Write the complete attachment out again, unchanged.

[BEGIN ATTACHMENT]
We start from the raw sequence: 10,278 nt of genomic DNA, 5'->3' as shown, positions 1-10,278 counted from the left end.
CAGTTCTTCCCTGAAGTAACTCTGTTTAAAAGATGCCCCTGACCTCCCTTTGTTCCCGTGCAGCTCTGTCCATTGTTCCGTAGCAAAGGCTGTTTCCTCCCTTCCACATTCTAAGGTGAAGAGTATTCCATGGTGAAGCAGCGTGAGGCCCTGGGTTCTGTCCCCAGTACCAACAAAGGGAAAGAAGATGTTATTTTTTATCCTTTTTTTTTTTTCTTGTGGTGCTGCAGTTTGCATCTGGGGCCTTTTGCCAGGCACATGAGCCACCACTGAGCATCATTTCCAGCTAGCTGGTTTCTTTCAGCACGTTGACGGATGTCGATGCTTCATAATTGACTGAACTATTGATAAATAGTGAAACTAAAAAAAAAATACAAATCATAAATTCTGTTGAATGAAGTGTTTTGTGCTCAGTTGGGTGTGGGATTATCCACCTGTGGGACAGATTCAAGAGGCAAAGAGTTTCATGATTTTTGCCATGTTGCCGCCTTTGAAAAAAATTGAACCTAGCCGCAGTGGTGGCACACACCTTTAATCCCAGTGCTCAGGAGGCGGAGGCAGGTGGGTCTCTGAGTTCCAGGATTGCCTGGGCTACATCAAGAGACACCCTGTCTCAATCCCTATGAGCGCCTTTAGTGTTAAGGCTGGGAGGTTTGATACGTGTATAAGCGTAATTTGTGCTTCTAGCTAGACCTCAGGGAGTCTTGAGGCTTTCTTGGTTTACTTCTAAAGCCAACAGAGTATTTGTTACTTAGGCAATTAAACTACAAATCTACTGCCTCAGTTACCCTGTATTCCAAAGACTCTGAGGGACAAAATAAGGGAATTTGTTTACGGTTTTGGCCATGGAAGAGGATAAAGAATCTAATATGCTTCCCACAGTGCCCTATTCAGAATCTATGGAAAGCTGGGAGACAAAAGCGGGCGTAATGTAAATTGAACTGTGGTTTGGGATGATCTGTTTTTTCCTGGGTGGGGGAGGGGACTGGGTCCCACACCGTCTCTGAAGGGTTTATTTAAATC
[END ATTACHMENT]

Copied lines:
We start from the raw sequence: 10,278 nt of genomic DNA, 5'->3' as shown, positions 1-10,278 counted from the left end.
CAGTTCTTCCCTGAAGTAACTCTGTTTAAAAGATGCCCCTGACCTCCCTTTGTTCCCGTGCAGCTCTGTCCATTGTTCCGTAGCAAAGGCTGTTTCCTCCCTTCCACATTCTAAGGTGAAGAGTATTCCATGGTGAAGCAGCGTGAGGCCCTGGGTTCTGTCCCCAGTACCAACAAAGGGAAAGAAGATGTTATTTTTTATCCTTTTTTTTTTTTCTTGTGGTGCTGCAGTTTGCATCTGGGGCCTTTTGCCAGGCACATGAGCCACCACTGAGCATCATTTCCAGCTAGCTGGTTTCTTTCAGCACGTTGACGGATGTCGATGCTTCATAATTGACTGAACTATTGATAAATAGTGAAACTAAAAAAAAAATACAAATCATAAATTCTGTTGAATGAAGTGTTTTGTGCTCAGTTGGGTGTGGGATTATCCACCTGTGGGACAGATTCAAGAGGCAAAGAGTTTCATGATTTTTGCCATGTTGCCGCCTTTGAAAAAAATTGAACCTAGCCGCAGTGGTGGCACACACCTTTAATCCCAGTGCTCAGGAGGCGGAGGCAGGTGGGTCTCTGAGTTCCAGGATTGCCTGGGCTACATCAAGAGACACCCTGTCTCAATCCCTATGAGCGCCTTTAGTGTTAAGGCTGGGAGGTTTGATACGTGTATAAGCGTAATTTGTGCTTCTAGCTAGACCTCAGGGAGTCTTGAGGCTTTCTTGGTTTACTTCTAAAGCCAACAGAGTATTTGTTACTTAGGCAATTAAACTACAAATCTACTGCCTCAGTTACCCTGTATTCCAAAGACTCTGAGGGACAAAATAAGGGAATTTGTTTACGGTTTTGGCCATGGAAGAGGATAAAGAATCTAATATGCTTCCCACAGTGCCCTATTCAGAATCTATGGAAAGCTGGGAGACAAAAGCGGGCGTAATGTAAATTGAACTGTGGTTTGGGATGATCTGTTTTTTCCTGGGTGGGGGAGGGGACTGGGTCCCACACCGTCTCTGAAGGGTTTATTTAAATC